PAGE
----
Therefore, in a scenario where a large amount of ASCII-encoded data needs to be validated, the UTF-8 encoding validation algorithm before optimization uses single-character comparison to check the encoding until the data set is checked cyclically. The execution of the algorithm takes time and the performance needs to be improved.

3. Optimization solution and implementation

To improve the UTF-8 validation algorithm, parallel programming can be applied to check multiple ASCII-encoded characters at once, thereby reducing the number of comparisons, speeding up validation, and improving the performance of the algorithm. The Go language UTF-8 validation algorithm uses the algorithm optimization solution based on the idea of ​​parallel programming. Eight ASCII-encoded characters can be checked at once, dramatically improving performance. The following figure shows the code comparison before and after the optimization of the algorithm.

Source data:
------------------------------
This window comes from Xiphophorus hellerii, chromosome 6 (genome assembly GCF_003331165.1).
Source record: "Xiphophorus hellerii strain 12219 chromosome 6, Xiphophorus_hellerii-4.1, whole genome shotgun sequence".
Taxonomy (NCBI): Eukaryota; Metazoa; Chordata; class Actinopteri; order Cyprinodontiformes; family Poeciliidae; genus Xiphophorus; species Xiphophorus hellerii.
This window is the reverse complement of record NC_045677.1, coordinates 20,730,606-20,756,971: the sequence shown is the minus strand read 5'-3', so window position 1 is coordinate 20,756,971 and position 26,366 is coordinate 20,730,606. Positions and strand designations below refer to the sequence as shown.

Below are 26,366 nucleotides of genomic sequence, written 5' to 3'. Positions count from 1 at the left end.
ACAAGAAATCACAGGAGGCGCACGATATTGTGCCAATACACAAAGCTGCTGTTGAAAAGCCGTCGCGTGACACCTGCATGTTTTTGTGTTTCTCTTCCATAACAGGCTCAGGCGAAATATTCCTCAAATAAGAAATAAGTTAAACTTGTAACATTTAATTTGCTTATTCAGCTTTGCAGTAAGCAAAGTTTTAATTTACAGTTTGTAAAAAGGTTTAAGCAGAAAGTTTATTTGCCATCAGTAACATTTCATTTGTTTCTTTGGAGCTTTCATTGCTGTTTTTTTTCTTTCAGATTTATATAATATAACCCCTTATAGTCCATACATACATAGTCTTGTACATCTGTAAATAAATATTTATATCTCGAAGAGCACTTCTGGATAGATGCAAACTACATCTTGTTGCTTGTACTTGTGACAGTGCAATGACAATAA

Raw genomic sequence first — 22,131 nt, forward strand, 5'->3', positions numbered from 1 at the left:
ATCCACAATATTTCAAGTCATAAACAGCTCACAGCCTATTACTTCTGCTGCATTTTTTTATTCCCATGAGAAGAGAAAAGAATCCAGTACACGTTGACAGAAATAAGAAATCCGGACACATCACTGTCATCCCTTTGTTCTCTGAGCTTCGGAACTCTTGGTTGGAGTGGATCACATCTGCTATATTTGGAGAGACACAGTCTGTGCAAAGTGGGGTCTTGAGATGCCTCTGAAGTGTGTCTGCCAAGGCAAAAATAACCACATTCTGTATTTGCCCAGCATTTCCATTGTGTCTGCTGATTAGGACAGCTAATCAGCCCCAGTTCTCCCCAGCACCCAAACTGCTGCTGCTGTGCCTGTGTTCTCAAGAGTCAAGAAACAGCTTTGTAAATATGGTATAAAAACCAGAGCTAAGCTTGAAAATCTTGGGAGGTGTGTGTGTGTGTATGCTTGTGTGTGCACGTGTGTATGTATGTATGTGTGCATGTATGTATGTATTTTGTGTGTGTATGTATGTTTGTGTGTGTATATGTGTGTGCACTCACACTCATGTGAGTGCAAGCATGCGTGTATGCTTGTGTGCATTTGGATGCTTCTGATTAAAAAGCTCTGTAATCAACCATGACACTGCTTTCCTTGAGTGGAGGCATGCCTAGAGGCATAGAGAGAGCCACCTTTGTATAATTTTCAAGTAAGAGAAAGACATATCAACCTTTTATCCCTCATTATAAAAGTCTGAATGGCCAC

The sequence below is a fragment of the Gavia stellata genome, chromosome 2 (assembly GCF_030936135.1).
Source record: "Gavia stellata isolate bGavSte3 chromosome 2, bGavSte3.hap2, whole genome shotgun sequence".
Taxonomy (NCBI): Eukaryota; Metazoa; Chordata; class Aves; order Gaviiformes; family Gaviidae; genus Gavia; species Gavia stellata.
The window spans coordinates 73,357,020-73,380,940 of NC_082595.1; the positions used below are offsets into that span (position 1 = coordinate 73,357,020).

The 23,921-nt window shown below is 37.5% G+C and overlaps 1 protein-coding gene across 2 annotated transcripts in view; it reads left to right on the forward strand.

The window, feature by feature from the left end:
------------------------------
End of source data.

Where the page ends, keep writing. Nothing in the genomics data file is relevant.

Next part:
picture

The optimized code is analyzed as follows:

// The optimized code, based on the parallel programming idea, checks whether eight bytes are ASCII encoded characters at a time.
func Valid(p []byte) bool {
 // Check whether eight bytes are ASCII encoded characters in each epoch.
 for len(p) >= 8 {
  // Two uint32 variables, first32 and second32, are used to store 4-byte data, respectively.
  first32 := uint32(p[0]) | uint32(p[1])<<8 | uint32(p[2])<<16 | uint32(p[3])<<24